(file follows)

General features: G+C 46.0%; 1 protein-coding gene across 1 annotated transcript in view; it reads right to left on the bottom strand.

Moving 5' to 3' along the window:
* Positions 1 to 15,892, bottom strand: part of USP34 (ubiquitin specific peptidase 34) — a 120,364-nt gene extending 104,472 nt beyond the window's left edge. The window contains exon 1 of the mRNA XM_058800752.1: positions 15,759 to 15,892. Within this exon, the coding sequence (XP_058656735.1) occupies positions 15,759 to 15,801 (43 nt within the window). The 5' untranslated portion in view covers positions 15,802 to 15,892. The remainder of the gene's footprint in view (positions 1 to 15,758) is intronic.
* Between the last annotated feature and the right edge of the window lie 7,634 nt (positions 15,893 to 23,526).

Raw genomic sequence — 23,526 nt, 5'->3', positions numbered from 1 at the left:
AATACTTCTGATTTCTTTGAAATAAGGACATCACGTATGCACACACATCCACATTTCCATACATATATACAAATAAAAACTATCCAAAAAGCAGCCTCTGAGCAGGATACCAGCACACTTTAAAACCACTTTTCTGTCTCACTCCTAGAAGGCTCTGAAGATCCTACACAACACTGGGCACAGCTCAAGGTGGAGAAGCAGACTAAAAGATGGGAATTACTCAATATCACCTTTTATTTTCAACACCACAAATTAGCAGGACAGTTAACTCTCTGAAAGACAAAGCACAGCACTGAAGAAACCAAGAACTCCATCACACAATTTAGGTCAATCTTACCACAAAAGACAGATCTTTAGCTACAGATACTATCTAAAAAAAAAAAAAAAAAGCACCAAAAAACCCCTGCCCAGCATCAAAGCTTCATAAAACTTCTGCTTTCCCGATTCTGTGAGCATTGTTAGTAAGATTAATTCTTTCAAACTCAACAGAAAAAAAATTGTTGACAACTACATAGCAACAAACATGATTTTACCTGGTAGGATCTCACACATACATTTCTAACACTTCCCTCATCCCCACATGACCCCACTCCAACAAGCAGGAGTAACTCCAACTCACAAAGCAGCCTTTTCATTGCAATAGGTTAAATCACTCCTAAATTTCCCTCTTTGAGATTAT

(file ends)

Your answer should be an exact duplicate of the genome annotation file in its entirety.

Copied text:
General features: G+C 46.0%; 1 protein-coding gene across 1 annotated transcript in view; it reads right to left on the bottom strand.

Moving 5' to 3' along the window:
* Positions 1 to 15,892, bottom strand: part of USP34 (ubiquitin specific peptidase 34) — a 120,364-nt gene extending 104,472 nt beyond the window's left edge. The window contains exon 1 of the mRNA XM_058800752.1: positions 15,759 to 15,892. Within this exon, the coding sequence (XP_058656735.1) occupies positions 15,759 to 15,801 (43 nt within the window). The 5' untranslated portion in view covers positions 15,802 to 15,892. The remainder of the gene's footprint in view (positions 1 to 15,758) is intronic.
* Between the last annotated feature and the right edge of the window lie 7,634 nt (positions 15,893 to 23,526).

Raw genomic sequence — 23,526 nt, 5'->3', positions numbered from 1 at the left:
AATACTTCTGATTTCTTTGAAATAAGGACATCACGTATGCACACACATCCACATTTCCATACATATATACAAATAAAAACTATCCAAAAAGCAGCCTCTGAGCAGGATACCAGCACACTTTAAAACCACTTTTCTGTCTCACTCCTAGAAGGCTCTGAAGATCCTACACAACACTGGGCACAGCTCAAGGTGGAGAAGCAGACTAAAAGATGGGAATTACTCAATATCACCTTTTATTTTCAACACCACAAATTAGCAGGACAGTTAACTCTCTGAAAGACAAAGCACAGCACTGAAGAAACCAAGAACTCCATCACACAATTTAGGTCAATCTTACCACAAAAGACAGATCTTTAGCTACAGATACTATCTAAAAAAAAAAAAAAAAAGCACCAAAAAACCCCTGCCCAGCATCAAAGCTTCATAAAACTTCTGCTTTCCCGATTCTGTGAGCATTGTTAGTAAGATTAATTCTTTCAAACTCAACAGAAAAAAAATTGTTGACAACTACATAGCAACAAACATGATTTTACCTGGTAGGATCTCACACATACATTTCTAACACTTCCCTCATCCCCACATGACCCCACTCCAACAAGCAGGAGTAACTCCAACTCACAAAGCAGCCTTTTCATTGCAATAGGTTAAATCACTCCTAAATTTCCCTCTTTGAGATTAT